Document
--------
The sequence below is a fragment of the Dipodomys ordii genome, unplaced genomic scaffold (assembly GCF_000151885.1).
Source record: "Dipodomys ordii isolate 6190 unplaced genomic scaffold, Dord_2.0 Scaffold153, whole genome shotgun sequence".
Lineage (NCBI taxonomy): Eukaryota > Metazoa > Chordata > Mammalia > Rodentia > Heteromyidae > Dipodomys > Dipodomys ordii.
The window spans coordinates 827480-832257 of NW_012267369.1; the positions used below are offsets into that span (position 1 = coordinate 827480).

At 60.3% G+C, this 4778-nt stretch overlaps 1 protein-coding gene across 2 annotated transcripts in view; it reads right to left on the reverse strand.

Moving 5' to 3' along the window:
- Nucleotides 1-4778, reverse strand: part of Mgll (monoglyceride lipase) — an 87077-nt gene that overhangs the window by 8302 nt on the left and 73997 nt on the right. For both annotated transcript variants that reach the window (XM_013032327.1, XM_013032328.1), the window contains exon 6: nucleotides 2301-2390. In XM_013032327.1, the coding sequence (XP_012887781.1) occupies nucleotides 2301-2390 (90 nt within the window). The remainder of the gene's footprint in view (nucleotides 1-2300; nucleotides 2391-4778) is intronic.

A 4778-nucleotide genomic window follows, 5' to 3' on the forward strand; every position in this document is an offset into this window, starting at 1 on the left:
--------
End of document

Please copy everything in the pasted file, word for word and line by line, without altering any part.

The sequence below is a fragment of the Dipodomys ordii genome, unplaced genomic scaffold (assembly GCF_000151885.1).
Source record: "Dipodomys ordii isolate 6190 unplaced genomic scaffold, Dord_2.0 Scaffold153, whole genome shotgun sequence".
Lineage (NCBI taxonomy): Eukaryota > Metazoa > Chordata > Mammalia > Rodentia > Heteromyidae > Dipodomys > Dipodomys ordii.
The window spans coordinates 827480-832257 of NW_012267369.1; the positions used below are offsets into that span (position 1 = coordinate 827480).

At 60.3% G+C, this 4778-nt stretch overlaps 1 protein-coding gene across 2 annotated transcripts in view; it reads right to left on the reverse strand.

Moving 5' to 3' along the window:
- Nucleotides 1-4778, reverse strand: part of Mgll (monoglyceride lipase) — an 87077-nt gene that overhangs the window by 8302 nt on the left and 73997 nt on the right. For both annotated transcript variants that reach the window (XM_013032327.1, XM_013032328.1), the window contains exon 6: nucleotides 2301-2390. In XM_013032327.1, the coding sequence (XP_012887781.1) occupies nucleotides 2301-2390 (90 nt within the window). The remainder of the gene's footprint in view (nucleotides 1-2300; nucleotides 2391-4778) is intronic.

A 4778-nucleotide genomic window follows, 5' to 3' on the forward strand; every position in this document is an offset into this window, starting at 1 on the left: